Anyway, I let myself get away from that pessimistic tone and will stop tweaking the rusty spiral, because in my (surely) exaggerated, wasteful depiction of Peru, where I often have to plug my nose (and the ears – from the rattling rickshaws) I go faster and faster and I will inevitably fall over very soon. It would be unfair to that beautiful country (which offers an endless variety of attractions), if I did not mention the places where people do use garbage bins and where any waste is sorted and not thrown around. Strangely – and as if contradicting the thesis of the aforementioned Polish guy (who also said that Peruvians litter because they lack education) we found those places in the jungle, in very remote villages, where there were no schools or any other secular or ecclesiastical Institutions, including those who seem to have a monopoly on proclaiming the truth about life and the whole world.
Also distancing myself from generalizations on the catering side, I would like to highlight here (as I have written in previous texts) the unbelievable wealth of local, Peruvian variations of vegetables, fruit and oddly but very tastily prepared food, such as grilled bananas stuffed with cheese and ground nuts. We bought them in Moyobamba and they were a real feast for the palate.
And what about people? Where are they? Those ordinary people you meet for the moment and soon forget? They are, of course, they are. They appear suddenly, as if set by fate and destiny, like puppets marched from the sky, puppets pretending to be humans, and in fact, they are only ghosts that do not let us forget what we are here for and what really matters in life. Warmth, a good word, an exchanged smile, some time spent together…
On the Christmas Eve we got to the border, but decided to cross it next day. We were about to put up our tent virtually in a ditch, when quite unexpectedly a strange woman invited us to her house. I have absolutely no idea how come she came so silently in her rickshaw, because we had not heard any noise before. So, an hour later, we ended up at the table eating chicken broth. And when we started praising Peruvian fruit, a huge watermelon was put on the table.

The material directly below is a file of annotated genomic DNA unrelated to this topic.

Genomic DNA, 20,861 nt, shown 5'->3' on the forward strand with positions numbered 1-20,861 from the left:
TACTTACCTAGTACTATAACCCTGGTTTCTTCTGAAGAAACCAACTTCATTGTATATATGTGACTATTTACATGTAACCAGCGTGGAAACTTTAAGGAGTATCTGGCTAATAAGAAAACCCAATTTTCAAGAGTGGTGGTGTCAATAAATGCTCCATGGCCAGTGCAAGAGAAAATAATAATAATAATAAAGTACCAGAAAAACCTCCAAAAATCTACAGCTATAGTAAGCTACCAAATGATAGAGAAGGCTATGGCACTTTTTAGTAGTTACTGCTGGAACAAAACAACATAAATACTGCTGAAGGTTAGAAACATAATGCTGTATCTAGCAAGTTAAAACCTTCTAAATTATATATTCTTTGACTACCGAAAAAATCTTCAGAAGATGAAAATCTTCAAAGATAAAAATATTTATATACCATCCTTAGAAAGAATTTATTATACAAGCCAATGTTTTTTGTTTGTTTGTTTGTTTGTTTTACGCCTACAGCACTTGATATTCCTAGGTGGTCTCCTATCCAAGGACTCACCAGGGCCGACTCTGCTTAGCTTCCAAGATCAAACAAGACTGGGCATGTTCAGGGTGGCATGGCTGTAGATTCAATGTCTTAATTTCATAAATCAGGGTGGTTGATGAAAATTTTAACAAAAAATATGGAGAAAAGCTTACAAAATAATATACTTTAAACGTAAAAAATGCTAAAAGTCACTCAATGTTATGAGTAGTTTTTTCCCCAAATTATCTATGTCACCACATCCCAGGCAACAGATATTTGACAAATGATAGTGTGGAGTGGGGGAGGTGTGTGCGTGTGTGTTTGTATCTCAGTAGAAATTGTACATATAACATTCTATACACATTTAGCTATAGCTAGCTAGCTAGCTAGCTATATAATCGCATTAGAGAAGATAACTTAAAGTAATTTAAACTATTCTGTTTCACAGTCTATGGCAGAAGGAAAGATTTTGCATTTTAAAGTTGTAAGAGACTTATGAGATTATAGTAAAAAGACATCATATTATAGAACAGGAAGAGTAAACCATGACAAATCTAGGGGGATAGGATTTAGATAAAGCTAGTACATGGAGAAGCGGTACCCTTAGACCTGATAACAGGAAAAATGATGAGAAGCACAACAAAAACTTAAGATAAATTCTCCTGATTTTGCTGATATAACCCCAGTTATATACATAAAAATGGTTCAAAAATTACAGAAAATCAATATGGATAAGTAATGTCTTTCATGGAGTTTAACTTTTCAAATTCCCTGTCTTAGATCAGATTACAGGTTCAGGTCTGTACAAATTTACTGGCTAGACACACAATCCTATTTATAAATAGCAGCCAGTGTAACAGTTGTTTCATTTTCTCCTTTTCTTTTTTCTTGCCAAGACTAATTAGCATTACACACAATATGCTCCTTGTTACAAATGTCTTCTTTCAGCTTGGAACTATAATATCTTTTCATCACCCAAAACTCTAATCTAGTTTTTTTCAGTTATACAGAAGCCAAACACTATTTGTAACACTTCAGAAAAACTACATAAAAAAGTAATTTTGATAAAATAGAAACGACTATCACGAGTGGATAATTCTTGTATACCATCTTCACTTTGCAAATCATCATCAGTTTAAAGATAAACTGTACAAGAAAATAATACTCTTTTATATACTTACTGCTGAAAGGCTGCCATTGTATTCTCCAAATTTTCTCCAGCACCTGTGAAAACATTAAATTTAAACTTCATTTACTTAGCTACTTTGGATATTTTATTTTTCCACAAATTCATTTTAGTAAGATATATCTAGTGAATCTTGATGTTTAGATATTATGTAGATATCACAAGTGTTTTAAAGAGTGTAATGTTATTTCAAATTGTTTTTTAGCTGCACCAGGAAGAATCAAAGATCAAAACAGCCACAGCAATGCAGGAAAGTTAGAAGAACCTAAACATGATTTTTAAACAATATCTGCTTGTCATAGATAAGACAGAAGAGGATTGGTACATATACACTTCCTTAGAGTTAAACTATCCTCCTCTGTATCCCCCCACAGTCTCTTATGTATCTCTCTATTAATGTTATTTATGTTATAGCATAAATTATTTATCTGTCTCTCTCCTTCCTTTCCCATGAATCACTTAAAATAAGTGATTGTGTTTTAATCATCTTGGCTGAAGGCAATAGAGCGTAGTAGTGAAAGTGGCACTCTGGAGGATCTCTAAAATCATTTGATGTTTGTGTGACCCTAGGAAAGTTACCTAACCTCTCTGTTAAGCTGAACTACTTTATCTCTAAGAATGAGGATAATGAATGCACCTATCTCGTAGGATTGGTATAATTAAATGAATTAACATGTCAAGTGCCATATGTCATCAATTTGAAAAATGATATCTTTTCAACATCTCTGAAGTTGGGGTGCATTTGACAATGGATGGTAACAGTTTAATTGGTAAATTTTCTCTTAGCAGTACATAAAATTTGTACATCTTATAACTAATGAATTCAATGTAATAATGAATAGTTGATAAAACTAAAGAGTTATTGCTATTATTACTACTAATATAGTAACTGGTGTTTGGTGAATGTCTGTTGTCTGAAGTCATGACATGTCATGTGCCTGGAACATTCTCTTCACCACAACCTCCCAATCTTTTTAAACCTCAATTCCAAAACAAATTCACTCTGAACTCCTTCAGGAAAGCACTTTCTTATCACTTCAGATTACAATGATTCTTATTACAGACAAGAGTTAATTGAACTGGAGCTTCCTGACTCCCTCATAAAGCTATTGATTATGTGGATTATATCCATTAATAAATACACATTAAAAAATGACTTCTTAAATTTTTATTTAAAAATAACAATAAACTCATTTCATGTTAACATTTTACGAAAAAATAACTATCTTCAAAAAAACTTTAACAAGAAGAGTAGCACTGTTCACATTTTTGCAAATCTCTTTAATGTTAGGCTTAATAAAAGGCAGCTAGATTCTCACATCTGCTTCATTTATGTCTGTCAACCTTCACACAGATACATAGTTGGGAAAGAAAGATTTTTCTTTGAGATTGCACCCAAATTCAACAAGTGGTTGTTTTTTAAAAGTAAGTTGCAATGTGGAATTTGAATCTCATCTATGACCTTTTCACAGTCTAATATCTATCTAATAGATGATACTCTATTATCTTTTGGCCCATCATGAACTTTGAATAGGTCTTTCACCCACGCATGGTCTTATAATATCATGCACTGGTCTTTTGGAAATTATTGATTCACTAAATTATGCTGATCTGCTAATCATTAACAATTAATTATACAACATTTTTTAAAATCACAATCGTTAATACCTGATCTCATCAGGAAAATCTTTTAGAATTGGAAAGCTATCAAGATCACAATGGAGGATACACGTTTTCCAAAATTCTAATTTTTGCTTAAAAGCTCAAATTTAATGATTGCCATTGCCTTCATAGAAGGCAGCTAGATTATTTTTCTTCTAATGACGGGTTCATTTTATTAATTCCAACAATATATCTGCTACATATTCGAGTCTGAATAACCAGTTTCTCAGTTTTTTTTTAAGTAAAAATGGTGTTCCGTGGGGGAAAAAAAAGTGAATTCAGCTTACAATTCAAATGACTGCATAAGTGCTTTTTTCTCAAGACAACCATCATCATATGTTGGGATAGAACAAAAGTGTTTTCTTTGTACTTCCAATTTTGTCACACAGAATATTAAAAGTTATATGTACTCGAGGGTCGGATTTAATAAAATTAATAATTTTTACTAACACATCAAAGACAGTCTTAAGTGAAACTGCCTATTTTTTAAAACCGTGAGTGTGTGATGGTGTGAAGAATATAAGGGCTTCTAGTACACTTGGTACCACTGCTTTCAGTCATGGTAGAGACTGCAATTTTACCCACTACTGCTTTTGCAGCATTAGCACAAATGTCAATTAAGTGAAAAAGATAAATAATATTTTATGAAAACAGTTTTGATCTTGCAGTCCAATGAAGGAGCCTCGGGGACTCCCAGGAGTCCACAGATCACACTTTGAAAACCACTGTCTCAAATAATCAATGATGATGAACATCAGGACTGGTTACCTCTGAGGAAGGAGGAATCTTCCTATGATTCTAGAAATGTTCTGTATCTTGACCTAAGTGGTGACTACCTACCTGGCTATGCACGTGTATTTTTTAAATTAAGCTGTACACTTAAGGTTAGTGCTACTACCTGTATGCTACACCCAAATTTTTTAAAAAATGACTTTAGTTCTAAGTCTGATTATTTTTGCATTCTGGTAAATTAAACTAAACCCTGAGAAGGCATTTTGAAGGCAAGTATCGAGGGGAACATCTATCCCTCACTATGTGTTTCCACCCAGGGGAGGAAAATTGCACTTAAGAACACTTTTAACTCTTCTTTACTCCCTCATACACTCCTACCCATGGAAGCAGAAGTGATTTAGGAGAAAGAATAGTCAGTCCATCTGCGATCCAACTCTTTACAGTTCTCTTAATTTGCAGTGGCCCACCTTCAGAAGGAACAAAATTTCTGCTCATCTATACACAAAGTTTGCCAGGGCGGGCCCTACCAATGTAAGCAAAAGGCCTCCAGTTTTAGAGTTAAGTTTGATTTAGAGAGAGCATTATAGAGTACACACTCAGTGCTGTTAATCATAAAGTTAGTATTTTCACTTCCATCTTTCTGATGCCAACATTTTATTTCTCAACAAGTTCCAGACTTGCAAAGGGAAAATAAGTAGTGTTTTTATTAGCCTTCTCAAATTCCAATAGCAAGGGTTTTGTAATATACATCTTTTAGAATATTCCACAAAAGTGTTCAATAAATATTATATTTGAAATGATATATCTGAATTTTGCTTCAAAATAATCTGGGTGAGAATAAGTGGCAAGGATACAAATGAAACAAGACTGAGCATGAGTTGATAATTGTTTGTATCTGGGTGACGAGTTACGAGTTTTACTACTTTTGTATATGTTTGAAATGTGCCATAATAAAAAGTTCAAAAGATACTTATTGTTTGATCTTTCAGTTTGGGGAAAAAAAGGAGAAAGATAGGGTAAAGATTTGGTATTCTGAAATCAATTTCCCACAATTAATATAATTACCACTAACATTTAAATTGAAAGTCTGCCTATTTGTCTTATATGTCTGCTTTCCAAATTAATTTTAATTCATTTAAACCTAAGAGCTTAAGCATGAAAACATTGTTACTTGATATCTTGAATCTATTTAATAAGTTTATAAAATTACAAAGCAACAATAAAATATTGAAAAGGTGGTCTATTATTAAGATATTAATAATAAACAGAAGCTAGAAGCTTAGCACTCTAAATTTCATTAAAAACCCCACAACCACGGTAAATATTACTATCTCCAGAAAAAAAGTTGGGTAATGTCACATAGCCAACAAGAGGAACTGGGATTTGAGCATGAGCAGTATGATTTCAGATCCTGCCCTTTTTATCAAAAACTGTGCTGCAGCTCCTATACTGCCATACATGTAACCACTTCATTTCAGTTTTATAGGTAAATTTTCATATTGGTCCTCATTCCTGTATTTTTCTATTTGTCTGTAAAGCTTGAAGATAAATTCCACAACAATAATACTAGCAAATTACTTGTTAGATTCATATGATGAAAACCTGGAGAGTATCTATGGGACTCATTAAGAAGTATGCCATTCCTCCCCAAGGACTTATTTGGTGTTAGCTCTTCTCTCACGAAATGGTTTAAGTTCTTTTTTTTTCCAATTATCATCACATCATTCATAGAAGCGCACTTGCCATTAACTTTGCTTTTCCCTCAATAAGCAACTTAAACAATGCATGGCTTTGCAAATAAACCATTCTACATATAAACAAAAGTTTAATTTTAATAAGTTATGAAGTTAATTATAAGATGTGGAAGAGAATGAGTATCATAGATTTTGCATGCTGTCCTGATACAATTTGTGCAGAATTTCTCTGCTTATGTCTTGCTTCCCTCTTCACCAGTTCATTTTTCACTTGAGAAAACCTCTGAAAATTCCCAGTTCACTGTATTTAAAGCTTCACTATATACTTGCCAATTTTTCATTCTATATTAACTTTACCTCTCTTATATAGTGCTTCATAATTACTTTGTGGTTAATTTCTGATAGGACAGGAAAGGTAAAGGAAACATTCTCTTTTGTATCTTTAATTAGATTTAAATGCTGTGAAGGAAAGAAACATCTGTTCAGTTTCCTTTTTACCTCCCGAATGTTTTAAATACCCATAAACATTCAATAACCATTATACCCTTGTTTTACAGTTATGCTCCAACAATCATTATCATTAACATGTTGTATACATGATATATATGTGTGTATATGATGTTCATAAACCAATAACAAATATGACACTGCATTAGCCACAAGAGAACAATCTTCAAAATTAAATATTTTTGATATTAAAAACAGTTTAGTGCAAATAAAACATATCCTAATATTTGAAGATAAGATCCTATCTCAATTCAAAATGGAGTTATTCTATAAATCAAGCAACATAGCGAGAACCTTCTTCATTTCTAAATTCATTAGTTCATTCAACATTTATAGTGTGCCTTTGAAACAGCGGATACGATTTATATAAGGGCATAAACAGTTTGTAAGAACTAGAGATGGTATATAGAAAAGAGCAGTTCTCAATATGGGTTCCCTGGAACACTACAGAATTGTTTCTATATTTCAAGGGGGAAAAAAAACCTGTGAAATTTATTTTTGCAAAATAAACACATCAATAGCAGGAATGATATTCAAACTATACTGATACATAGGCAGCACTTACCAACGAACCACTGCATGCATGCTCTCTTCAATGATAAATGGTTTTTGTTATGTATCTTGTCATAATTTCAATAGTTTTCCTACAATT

On the border we ate the last Peruvian meal. The last caldo and rice with chicken. When we were about to leave the restaurant, something touched my calves. A cat. A ginger one, of course. All those cats. They also go with us. They are here all the time. They hide in the panniers, peer from the trees, creep into our imagination, and sometimes they go out, just like people – they suddenly appear, filling the space between what had already passed and what is to begin in the future.
The New Year finally came. I would like to wish you all (those I know and those I have never met but who hide behind the words) the happy New Year – the most beautiful dreams and the most beautiful journeys, the most sincere smiles, and the travels to the places that do not exist. And even if they exist somewhere, then let them be far away to “get to them as late as possible, so to get there – if possible – never.”
“One day the word homeland will disappear – said Galileo hastily – People will look back on us, enclosed in our cramped borders, killing each other for the lines on the map and say how stupid we were.” Mario Vargas Llosa “The War of the End of the World”
Finally we found out why some people used to scream, crying out a phrase which resembles a word “pistachio” and run away from us before we even have time to say anything. And we also understood the meaning of that gesture which looks like cutting off one’s head. Well, Ladies and Gentlemen, Peruvians think we are famous ‘pistacios’, or ‘pistachos’ (also written ‘pishtacos’) – a pair of white, insidious thugs (and at the same time – secret agents cooperating with the government) who come from village to village and kidnap people to decapitate them, and then suck their fat in order to sell it to pharmaceutical and cosmetic corporations.